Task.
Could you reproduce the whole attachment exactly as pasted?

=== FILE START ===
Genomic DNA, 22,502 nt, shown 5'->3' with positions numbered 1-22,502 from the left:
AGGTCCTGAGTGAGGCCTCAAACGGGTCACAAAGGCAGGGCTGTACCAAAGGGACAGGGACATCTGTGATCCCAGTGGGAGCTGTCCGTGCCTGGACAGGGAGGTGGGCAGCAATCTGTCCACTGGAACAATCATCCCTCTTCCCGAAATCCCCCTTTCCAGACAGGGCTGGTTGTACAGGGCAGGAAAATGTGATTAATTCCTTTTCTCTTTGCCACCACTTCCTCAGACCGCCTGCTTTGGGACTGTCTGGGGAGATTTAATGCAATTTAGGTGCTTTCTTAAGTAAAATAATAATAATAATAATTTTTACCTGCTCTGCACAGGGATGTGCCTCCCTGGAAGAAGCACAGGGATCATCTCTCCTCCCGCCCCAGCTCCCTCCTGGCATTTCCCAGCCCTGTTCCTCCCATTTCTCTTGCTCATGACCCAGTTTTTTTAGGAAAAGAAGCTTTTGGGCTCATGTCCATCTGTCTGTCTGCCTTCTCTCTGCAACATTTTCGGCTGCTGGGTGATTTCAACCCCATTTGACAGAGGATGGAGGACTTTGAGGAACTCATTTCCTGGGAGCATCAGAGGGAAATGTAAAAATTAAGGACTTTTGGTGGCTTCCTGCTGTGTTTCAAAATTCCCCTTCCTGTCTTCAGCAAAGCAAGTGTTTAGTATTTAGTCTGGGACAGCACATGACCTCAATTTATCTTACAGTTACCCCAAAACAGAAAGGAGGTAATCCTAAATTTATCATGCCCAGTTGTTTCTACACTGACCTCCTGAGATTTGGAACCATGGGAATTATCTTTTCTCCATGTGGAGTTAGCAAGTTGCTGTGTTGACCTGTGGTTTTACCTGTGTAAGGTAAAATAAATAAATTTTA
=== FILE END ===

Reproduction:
Genomic DNA, 22,502 nt, shown 5'->3' with positions numbered 1-22,502 from the left:
AGGTCCTGAGTGAGGCCTCAAACGGGTCACAAAGGCAGGGCTGTACCAAAGGGACAGGGACATCTGTGATCCCAGTGGGAGCTGTCCGTGCCTGGACAGGGAGGTGGGCAGCAATCTGTCCACTGGAACAATCATCCCTCTTCCCGAAATCCCCCTTTCCAGACAGGGCTGGTTGTACAGGGCAGGAAAATGTGATTAATTCCTTTTCTCTTTGCCACCACTTCCTCAGACCGCCTGCTTTGGGACTGTCTGGGGAGATTTAATGCAATTTAGGTGCTTTCTTAAGTAAAATAATAATAATAATAATTTTTACCTGCTCTGCACAGGGATGTGCCTCCCTGGAAGAAGCACAGGGATCATCTCTCCTCCCGCCCCAGCTCCCTCCTGGCATTTCCCAGCCCTGTTCCTCCCATTTCTCTTGCTCATGACCCAGTTTTTTTAGGAAAAGAAGCTTTTGGGCTCATGTCCATCTGTCTGTCTGCCTTCTCTCTGCAACATTTTCGGCTGCTGGGTGATTTCAACCCCATTTGACAGAGGATGGAGGACTTTGAGGAACTCATTTCCTGGGAGCATCAGAGGGAAATGTAAAAATTAAGGACTTTTGGTGGCTTCCTGCTGTGTTTCAAAATTCCCCTTCCTGTCTTCAGCAAAGCAAGTGTTTAGTATTTAGTCTGGGACAGCACATGACCTCAATTTATCTTACAGTTACCCCAAAACAGAAAGGAGGTAATCCTAAATTTATCATGCCCAGTTGTTTCTACACTGACCTCCTGAGATTTGGAACCATGGGAATTATCTTTTCTCCATGTGGAGTTAGCAAGTTGCTGTGTTGACCTGTGGTTTTACCTGTGTAAGGTAAAATAAATAAATTTTA